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After School Gardening Club

Discussion in 'Primary' started by TA27, Jul 8, 2012.

  1. My school is just starting an after school gardening club for a mixed group of KS1 and KS2 children, has anybody had experience of running a gardening club who wouldn't mind sharing any ideas or good tips that could help with our planning for future sessions please?
     
  2. Wotton

    Wotton Lead commenter

    Our parents run it. Kids grow veg and help keep the flower beds in school tidy.They have planted trees and created a wild area.Planning depends on the growing season and what you want to grow.
     
  3. EcoLady

    EcoLady New commenter

    I did a lunchtime club for 2 years. I did KS2 only and limited to max 14 children with one other adult helper. You'll need a thorough Risk Assessment to cover how you'll manage tool use, etc, but once that's done ...
    Double check when veg will crop. Expect to be inundated with well-meaning donations of courgette plants, which will take up lots of space and be due to harvest during the summer hol. Salad leaves are great for speed. This chart here is v useful for reference: http://www.allotment.org.uk/grow-your-own/sowing-harvesting-vegetables-chart#note
    Parsnips were spectacularly successful, with radish grown in between the rows as an quick catch crop (parsnips are v slow to germinate). Carrots were great too. There is something particularly magical for the chn to see crops lifted from the soil.
    If the patch can be weeded and watered (!) during the long summer hol, then do get a sweetcorn patch established to harvest in September. It was like Christmas as they unwrapped the cobs.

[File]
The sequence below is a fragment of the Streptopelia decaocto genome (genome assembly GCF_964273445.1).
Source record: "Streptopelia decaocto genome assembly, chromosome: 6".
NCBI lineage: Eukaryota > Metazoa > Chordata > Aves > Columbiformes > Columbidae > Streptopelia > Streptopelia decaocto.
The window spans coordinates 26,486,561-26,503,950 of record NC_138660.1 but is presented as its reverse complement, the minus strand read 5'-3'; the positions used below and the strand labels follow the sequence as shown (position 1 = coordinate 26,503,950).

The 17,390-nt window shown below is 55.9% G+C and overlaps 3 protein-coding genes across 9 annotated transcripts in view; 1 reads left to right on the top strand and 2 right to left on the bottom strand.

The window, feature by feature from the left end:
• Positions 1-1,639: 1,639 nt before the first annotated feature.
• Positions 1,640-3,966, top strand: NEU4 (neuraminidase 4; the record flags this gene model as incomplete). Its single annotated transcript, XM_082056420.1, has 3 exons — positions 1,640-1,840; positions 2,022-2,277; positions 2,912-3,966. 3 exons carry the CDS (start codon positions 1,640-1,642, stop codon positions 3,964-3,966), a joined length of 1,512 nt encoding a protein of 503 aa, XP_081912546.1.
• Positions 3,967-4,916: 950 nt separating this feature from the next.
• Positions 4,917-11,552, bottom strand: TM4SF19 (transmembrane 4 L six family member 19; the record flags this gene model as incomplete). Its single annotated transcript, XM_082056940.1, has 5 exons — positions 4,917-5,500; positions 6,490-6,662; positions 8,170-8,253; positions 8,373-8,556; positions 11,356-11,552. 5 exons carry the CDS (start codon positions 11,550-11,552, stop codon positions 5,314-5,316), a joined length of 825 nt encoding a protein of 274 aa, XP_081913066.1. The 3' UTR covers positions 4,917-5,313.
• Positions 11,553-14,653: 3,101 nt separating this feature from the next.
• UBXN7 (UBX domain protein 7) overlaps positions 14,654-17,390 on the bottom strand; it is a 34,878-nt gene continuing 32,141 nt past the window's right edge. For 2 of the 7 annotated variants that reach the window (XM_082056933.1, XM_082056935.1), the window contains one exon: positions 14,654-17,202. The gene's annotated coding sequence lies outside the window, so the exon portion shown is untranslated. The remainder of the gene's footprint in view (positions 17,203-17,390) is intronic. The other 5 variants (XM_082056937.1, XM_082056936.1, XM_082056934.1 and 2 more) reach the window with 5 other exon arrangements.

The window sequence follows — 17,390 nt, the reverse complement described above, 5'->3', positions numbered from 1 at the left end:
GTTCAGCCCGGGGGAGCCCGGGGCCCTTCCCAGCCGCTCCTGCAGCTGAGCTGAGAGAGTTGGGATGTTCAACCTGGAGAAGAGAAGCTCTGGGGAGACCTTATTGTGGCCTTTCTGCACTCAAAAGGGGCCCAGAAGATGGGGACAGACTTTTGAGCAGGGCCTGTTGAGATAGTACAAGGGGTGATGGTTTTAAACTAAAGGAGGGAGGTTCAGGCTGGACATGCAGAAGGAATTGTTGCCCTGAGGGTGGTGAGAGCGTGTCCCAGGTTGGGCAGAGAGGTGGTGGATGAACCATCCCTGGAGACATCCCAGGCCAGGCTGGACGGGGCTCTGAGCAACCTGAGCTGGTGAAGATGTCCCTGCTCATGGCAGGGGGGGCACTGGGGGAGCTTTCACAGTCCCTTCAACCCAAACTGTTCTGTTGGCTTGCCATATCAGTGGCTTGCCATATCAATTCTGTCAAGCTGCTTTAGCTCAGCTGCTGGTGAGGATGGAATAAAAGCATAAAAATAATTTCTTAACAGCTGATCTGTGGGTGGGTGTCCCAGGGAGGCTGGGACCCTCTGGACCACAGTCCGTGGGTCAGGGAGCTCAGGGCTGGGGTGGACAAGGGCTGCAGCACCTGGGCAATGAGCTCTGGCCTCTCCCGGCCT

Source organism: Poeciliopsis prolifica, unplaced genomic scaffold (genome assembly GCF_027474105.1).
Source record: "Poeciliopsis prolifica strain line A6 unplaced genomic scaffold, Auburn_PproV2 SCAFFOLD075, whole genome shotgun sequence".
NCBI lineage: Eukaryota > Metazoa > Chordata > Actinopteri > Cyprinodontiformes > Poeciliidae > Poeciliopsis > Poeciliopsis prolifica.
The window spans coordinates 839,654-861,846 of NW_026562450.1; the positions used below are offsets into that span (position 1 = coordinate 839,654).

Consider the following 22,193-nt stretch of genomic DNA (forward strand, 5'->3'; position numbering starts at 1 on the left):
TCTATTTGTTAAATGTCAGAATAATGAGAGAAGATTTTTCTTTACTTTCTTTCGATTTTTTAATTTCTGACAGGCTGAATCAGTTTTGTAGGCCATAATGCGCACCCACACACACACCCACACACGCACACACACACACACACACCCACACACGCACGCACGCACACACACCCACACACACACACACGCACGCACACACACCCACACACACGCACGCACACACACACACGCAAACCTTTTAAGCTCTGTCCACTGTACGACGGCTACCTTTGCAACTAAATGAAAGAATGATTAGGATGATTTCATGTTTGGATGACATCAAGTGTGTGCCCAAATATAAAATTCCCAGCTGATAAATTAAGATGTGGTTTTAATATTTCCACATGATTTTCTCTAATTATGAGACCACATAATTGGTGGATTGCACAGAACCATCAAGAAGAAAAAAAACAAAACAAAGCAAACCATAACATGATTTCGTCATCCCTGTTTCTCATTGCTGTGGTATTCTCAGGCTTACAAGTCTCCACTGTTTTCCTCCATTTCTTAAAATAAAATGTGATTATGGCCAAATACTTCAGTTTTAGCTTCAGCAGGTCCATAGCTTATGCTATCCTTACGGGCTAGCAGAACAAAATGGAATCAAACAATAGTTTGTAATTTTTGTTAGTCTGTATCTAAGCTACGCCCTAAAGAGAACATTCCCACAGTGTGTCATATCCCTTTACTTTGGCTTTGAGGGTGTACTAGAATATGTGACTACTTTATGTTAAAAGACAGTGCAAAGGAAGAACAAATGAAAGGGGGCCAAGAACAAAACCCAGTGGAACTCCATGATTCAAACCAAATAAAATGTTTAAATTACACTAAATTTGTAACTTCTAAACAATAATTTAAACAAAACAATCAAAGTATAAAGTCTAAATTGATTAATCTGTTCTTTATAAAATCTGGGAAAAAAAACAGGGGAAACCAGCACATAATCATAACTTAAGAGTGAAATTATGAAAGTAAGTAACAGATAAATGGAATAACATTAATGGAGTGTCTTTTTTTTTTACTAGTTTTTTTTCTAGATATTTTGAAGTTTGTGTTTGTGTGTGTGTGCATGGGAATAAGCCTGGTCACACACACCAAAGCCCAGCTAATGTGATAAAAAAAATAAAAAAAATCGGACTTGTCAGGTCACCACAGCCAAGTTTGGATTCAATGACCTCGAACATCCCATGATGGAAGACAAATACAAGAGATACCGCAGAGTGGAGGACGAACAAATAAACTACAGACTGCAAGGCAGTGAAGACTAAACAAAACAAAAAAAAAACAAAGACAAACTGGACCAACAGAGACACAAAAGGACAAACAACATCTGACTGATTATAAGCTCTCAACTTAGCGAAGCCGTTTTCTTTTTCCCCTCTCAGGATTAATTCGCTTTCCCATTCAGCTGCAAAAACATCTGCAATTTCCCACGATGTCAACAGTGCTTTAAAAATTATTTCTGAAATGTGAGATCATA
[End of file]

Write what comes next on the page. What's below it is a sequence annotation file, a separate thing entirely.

Broad beans went really well - plant in Autumn to overwinter as small plants. Very easy to care for, good for small hands when sowing and a veg that they often will not otherwise try.
    Tomatoes in hanging baskets were fun, if someone can water daily. I tried an 'upside down' hanging planter - don't bother!
    Potatoes in old buckets with holes in the bottom are brilliant - just add more soil to earth it up. Makes harvesting easy and foolproof. Sign up for freebies here: http://gyop.potato.org.uk/
    Other good websites are:
    http://www.edibleplaygrounds.co.uk/sow-it-grow-it-eat-it-projects/sow-it-grow-it
    http://www.gardenorganic.org.uk/growyourown/growing_cards.php
    http://apps.rhs.org.uk/Schoolgardening/default.aspa
    http://www.growingschools.org.uk/
    http://www.growingschools.org.uk/Resources/ResourcesLibrary.aspx for epic list of resources!
    http://www.saps.org.uk/primary/teaching-resources/539-plants-for-primary-pupils-booklets-overview
    Keep some rainy-day activities handy - making plant labels that can be laminated, making bird feeders, decorating terracotta plant pots with acrylic paint, planting up unusual containers to sell at the school fete (wellies, old shoes, paint tins with Smoothrite), planting bulbs in pots for Christmas (hyacinths can cause allergies so use gloves)
    Build a scarecrow in 2nd hand school uniform.
    Make a bug hotel. http://downloads.bbc.co.uk/breathingplaces/images/wildaboutyourgarden_bp_bug_hotel.pdf
    I could go on and on! Good luck :)
     
  4. Thank you, we are in a newly built school with different areas that can be worked in including a balcony area with big planters. I believe the Head would like it to be run all through the school year. The club will be run by a teacher with possibly a parent helper. One thing we are wondering about is the ideal maximum numbers for the club as the age group ranges from Year 1 to Year 6. Any help or advice would be greatly appreciated.
     
  5. EcoLady

    EcoLady New commenter

    I've written a long reply, which is apparently 'awaiting moderation'! I hope it's just because it was very long and full of links to useful sites ...